Our Austin fertility doctors caution women about a very rare-but-serious condition known as uterine leiomyosarcoma, a potentially cancerous “fibroid”
Leiomyosarcoma of the uterus is an extremely rare form of cancerous fibroid that can often present just like a uterine fibroid. Whereas fibroids affect women of all reproductive ages, leiomyosarcomas typically present in a woman’s 50s and 60s. As with fibroids, research suggests that estrogen may play a key role in the development of uterine leiomyosarcoma. While they are sometimes called cancerous fibroids, these tumors are really solid tissue tumors called sarcomas, not fibroids.
It’s important to note that, even though they sound similar, benign fibroid tumors (or “leiomyomas”) are quite different from leiomyosarcomas.
Fibroids are quite common; 25% of Caucasian women, 40% of Hispanic women, and up to 50% of African American women have clinically significant (i.e. symptom causing) fibroids. Research suggests that leiomyosarcomas are found in somewhere between 1 in 372 to 1 in 40,000 fibroids.
Overall, they are thought to affect only six in one million women. Our Austin fertility doctors regularly counsel patients who are referred to see us for treatment of their fibroids about the many differences between leiomyomas and leiomyosarcomas.
Most uterine leiomyosarcomas are found by chance during hysterectomy surgery to remove fibroid tumors.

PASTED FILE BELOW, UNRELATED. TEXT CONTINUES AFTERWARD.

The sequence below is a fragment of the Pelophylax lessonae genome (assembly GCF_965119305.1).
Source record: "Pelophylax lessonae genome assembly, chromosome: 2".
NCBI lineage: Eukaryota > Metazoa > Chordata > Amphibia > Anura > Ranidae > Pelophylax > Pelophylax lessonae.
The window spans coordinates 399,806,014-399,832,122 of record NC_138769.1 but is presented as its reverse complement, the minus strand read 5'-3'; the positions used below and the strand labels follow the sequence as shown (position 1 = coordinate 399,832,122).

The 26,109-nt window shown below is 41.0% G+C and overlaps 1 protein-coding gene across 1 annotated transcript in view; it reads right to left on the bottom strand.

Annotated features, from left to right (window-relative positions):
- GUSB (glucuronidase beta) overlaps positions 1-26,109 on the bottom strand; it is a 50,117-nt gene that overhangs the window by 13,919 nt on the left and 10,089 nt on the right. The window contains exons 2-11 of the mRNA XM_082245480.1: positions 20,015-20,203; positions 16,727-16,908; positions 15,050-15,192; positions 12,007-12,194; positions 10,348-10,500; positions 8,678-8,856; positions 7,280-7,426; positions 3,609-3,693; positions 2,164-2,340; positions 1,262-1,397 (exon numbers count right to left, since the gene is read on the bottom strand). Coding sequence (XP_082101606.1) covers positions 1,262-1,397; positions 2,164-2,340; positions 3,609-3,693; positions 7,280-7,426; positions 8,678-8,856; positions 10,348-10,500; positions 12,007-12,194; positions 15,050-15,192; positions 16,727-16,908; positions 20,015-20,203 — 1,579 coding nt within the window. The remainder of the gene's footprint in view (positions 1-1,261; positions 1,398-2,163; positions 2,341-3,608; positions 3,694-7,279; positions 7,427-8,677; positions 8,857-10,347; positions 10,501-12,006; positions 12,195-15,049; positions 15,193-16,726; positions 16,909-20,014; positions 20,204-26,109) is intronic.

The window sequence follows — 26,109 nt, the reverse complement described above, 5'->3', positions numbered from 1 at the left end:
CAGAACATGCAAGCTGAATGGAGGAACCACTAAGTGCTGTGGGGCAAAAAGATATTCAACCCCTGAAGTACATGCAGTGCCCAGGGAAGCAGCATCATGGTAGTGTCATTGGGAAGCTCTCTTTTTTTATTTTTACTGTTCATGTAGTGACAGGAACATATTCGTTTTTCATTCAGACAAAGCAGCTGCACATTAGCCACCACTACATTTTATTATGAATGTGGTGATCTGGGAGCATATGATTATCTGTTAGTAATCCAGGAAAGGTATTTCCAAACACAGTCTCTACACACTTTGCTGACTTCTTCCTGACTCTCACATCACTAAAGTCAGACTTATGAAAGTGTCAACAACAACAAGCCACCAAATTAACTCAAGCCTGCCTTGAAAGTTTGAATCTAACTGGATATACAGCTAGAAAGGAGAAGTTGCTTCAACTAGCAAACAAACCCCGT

Only rarely is a leimyosarcoma found during a myomectomy, fibroid removal surgery. Our Austin fertility doctors work with women in their reproductive years – usually long before the riskiest age for uterine sarcomas. Nevertheless, they continue to raise awareness about this life-threatening disease, encouraging women to pay attention to the symptoms of uterine sarcomas:
- Bleeding between periods or after menopause
- A mass developing in the lower abdomen
- Increasingly severe menstrual cramps
- Pelvic pain or pressure
A leiomyosarcoma may cause symptoms indistinguishable from those of a fibroid, ranging from mild to very significant, depending on its size and location within in the uterus.
Uterine leiomyosarcoma is an aggressive form of cancer that is difficult to treat.
It unfortunately may often have a poor prognosis, especially once it invades other organs outside of the uterus.The cause of this rare condition is unknown. The location, size, mitotic rate and histologic grade of the tumor—and whether or not the tumor has spread (metastasized), will determine the staging, treatment course and prognosis. The staging ranges from low to high risk: Ia, Ib, IIa, IIb or III.
Patients with leiomyosarcoma are typically treated by a gynecologic oncologist, who will order a CT scan and/or MRI and PET scan to assess the pelvic area and biopsy the tumor. Patients will likely require surgical resection of the tumor as well as radiation and chemotherapy.
Contact our Austin fertility doctors if you are concerned about a pelvic mass or have abnormal vaginal bleeding, pelvic pressure, or an enlarging pelvic mass. Although the vast majority of patients with these symptoms will have benign, easily treatable conditions, we can make an appropriate diagnosis and, if necessary, recommend a gynecologic oncologist for further treatment.